"There are various difficulties on the ground. Payment pending because of difficulties in disbursing the amount to exact persons. Sometimes identification becomes a problem, sometimes the person is not traceable. We are trying our level best."
Justice Shah pressed further –
"Once it is sanctioned, then you just have to pay, isn't it so?"
The counsel supplied –
"No, payment also requires many other formalities. It is not direct transfer also..."
Justice Shah sharply admonished –
"We have said direct transfer."
The counsel hastily added –
"Opening of bank accounts involves some formalities…"
Justice Shah said –
"You don't have to open bank accounts, you just have to transfer the money to the existing accounts."
The counsel explained –
"If they don't give details, we have to ask them to open an account and then transfer. We don't have anything against these 757 people. The state is working overnight to see to it that payments are disbursed to these people."
Unconvinced, Justice Shah indicated that they would direct the Member Secretary of the National Legal Services Authority to examine the 1,773 rejected applications. The counsel, deferring to the wisdom of the statutory body, said –
"Whichever matter he recommends, we will immediately pay. And any suggestion by him, if it expedites the process, we will do that."
Justice Dhulia further enquired –
"Also, what is citizen level?"
The counsel said –
"Citizen-level means persons who have given an application. We ask queries sometimes to such applicants."
Justice Shah cautioned –
"You decide on the basis of the applications, counsel. Our order is very clear. You don't ask unnecessary questions. They have to say only one thing. That a person has died due to COVID-19. Nothing further than that. No further enquiries."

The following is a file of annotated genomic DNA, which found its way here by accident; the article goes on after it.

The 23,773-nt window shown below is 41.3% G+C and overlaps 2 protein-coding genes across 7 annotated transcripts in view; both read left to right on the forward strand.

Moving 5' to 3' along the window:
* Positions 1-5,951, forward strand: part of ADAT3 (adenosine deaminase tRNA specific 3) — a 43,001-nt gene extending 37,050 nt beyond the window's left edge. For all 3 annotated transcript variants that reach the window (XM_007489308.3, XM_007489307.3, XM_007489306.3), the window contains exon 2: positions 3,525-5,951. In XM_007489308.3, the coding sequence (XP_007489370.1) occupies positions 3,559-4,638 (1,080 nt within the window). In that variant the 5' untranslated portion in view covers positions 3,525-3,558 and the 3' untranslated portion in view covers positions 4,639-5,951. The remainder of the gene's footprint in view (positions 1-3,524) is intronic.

The counsel quickly agreed to "expedite those payments".
It was alleged by another counsel that there were "various discrepancies" with respect to the number of COVID deaths due to suicide. Expressing his disbelief, the counsel said –
"As far as suicidal deaths are concerned, there are 9000 suicide deaths at district level. 9077 applications received out of which 551 pending. 8047 sanctioned. If there are applications, there are deaths. So it means, there have been 8047 deaths by suicide. How is that possible?"
The counsel vehemently argued –
"My humble submission is, let NALSA submit a report to this court. Because there are various discrepancies as far as this issue is concerned…There are other states as well where such discrepancy exists. Because this Court had directed that all the State Legal Services Authorities…An order may be issued that in case there are discrepancies, they may approach this Court. What is happening is that they are helpless."
Justice Shah instructed –
"You come with an appropriate application. We will consider."
When the counsel protested, Justice Shah promised –
"We will take up the issue with the National Legal Services Authority and the State Legal Services Authorities. I will take the issue. We will consider it."